Is R~ (Claimant) entitled to widow’s benefits on the record of the deceased number
holder (NH), B~, based on a March XX, 2004 marriage in Multnomah County, Oregon?
Yes. We believe Claimant is NH’s widow because Washington would consider her 2004
Oregon marriage to the NH valid.
SUMMARY OF FACTS
Claimant and NH, a same-sex couple, were in a relationship since at least the 1990s.
In Claimant’s will, dated March XX, 1990, Claimant bequeathed all of her property,
including her house, to NH if she survived Claimant. Subsequently, in a quitclaim
deed recorded on February XX, 1992, in the real property records of K County, Washington,
Claimant quitclaimed real property to herself and NH, as joint tenants with rights
of survivorship, in consideration of “love and affection.”
Claimant and NH obtained a marriage license in Multnomah County, Oregon, on March
XX, 2004, as certified by a marriage certificate. The marriage certificate further
shows that a minister married Claimant and NH in the presence of two witnesses on
March XX, 2004.
The couple legally married in Washington State on October XX, 2013. NH passed away
on February XX 2014, less than nine months after her Washington marriage to Claimant.
The couple were domiciled in Washington at NH’s death. Claimant has applied for widow’s
benefits on NH’s record.
A. Federal Law
To be entitled to widow’s or widower’s benefits under Title II of the Social Security
Act (Act), a claimant must establish that she or he is the widow or widower of an
individual entitled to old-age or disability insurance benefits and that the relationship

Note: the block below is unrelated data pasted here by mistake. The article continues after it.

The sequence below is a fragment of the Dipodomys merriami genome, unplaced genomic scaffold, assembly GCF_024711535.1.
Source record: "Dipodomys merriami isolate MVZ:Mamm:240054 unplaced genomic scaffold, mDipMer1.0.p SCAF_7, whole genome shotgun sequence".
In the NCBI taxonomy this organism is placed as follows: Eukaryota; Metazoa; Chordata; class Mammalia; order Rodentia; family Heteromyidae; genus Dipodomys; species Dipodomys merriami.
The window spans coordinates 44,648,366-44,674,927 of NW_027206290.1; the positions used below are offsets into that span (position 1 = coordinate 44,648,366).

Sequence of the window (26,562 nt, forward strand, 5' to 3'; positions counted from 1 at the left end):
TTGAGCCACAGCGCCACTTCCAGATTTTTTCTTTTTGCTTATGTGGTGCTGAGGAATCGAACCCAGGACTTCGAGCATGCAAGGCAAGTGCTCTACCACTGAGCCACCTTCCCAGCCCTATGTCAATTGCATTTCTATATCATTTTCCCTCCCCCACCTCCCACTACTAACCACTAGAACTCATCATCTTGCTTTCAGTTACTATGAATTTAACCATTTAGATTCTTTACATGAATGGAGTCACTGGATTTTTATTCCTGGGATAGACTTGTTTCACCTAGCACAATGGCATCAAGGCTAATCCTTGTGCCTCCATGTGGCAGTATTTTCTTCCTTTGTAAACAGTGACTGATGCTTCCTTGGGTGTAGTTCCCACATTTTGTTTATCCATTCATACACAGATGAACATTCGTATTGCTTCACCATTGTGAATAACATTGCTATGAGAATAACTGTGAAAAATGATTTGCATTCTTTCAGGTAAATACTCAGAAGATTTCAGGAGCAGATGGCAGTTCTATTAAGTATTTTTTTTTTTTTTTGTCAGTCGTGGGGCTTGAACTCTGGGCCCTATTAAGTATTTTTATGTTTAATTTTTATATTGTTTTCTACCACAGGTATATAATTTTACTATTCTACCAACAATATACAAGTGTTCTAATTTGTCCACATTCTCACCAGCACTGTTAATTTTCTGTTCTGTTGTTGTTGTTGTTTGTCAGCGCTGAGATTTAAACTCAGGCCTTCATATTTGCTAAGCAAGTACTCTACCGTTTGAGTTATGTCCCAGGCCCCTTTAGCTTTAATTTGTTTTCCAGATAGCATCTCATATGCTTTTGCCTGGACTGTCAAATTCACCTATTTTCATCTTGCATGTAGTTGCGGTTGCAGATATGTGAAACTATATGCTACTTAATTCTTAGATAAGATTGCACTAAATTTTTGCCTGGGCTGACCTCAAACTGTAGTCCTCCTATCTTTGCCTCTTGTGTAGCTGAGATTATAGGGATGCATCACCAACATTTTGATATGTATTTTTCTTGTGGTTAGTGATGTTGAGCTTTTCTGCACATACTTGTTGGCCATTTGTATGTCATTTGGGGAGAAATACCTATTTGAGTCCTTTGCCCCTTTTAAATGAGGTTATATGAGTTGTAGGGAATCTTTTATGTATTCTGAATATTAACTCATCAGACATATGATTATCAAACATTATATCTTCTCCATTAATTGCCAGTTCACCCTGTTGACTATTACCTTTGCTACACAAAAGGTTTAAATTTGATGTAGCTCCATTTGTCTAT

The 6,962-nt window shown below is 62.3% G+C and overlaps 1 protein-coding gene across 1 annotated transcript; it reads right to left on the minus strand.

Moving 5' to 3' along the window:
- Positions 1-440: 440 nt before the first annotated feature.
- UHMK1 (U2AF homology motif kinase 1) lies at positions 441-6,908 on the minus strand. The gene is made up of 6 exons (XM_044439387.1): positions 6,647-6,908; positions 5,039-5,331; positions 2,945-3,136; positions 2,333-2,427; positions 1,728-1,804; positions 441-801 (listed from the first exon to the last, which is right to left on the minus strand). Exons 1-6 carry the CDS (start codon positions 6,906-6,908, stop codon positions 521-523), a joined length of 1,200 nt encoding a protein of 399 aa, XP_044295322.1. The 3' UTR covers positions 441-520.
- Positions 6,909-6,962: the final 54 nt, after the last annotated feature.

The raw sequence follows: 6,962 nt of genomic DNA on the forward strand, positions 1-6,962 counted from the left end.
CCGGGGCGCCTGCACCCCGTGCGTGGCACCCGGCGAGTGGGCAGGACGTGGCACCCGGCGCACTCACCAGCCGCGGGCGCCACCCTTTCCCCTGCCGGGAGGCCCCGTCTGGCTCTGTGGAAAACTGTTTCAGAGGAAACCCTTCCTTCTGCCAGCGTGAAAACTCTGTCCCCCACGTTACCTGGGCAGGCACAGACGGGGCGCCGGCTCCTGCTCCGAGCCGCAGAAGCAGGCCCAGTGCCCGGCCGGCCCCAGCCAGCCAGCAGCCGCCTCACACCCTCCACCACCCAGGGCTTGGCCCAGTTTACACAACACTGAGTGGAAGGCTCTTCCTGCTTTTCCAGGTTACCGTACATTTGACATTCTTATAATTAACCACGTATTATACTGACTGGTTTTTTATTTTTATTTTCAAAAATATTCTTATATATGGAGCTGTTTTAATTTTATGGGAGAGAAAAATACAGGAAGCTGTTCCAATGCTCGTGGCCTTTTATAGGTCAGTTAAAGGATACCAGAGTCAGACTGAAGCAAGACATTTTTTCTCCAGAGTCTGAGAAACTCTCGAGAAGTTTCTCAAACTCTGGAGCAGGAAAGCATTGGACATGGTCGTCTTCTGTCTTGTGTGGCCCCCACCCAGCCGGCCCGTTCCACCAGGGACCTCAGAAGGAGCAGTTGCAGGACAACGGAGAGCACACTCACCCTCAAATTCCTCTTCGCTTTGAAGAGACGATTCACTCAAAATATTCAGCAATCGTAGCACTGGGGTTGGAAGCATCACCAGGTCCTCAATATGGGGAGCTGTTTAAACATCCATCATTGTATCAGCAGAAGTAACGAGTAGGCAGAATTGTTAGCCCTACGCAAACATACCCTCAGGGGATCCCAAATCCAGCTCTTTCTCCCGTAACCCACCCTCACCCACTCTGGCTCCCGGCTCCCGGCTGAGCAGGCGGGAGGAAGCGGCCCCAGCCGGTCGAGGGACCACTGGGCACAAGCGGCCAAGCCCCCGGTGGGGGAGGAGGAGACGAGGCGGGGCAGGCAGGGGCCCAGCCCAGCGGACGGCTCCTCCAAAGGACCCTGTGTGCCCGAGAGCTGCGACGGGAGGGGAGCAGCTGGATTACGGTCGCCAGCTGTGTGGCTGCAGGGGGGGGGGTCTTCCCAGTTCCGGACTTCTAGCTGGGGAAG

has lasted at least one year. 42 U.S.C. §§ 402(e),(f), 416(c),(g); 20 C.F.R. § 404.335.
The Social Security Administration (SSA) will find a claimant to be the widow or widower
of an insured individual if the courts of the State in which the insured individual
was domiciled at the time of his or her death would find that the claimant was validly
married to the insured individual when the death occurred. 42 U.S.C. § 416(h)(1)(A)(i).
In this case, at the time of death, the NH was domiciled in Washington State. Because
NH died less than nine months after her Washington marriage to Claimant, the Washington
marriage does not satisfy the durational requirement of 42 U.S.C. § 416(c). Claimant
has not alleged any exception to the durational requirement, and it does not appear
that any such exception applies. Thus, we must examine whether Washington would recognize
the 2004 Oregon marriage.
B. State Law
A marriage valid in the jurisdiction where contracted and consummated is a valid marriage
in the State of Washington. In re Warren, 40 Wash.2d 342 (1952). Therefore, we must determine if the 2004 Oregon marriage
would be considered valid in Oregon.
At the time of the marriage between Claimant and NH, Oregon law did not expressly
provide for same-sex marriages. However, the Chair of the Multnomah County Board of
Commissioners ordered the Records Management Division of Multnomah County to issue
marriage licenses to same-sex couples in 2004. Pursuant to those licenses, approximately
3,000 same-sex couples participated in individual marriage ceremonies. Claimant and
NH participated in such a ceremony. However, at the governor’s direction, the state
registrar refused to register documentation of those marriages on the ground that
same-sex marriages did not comport with state law.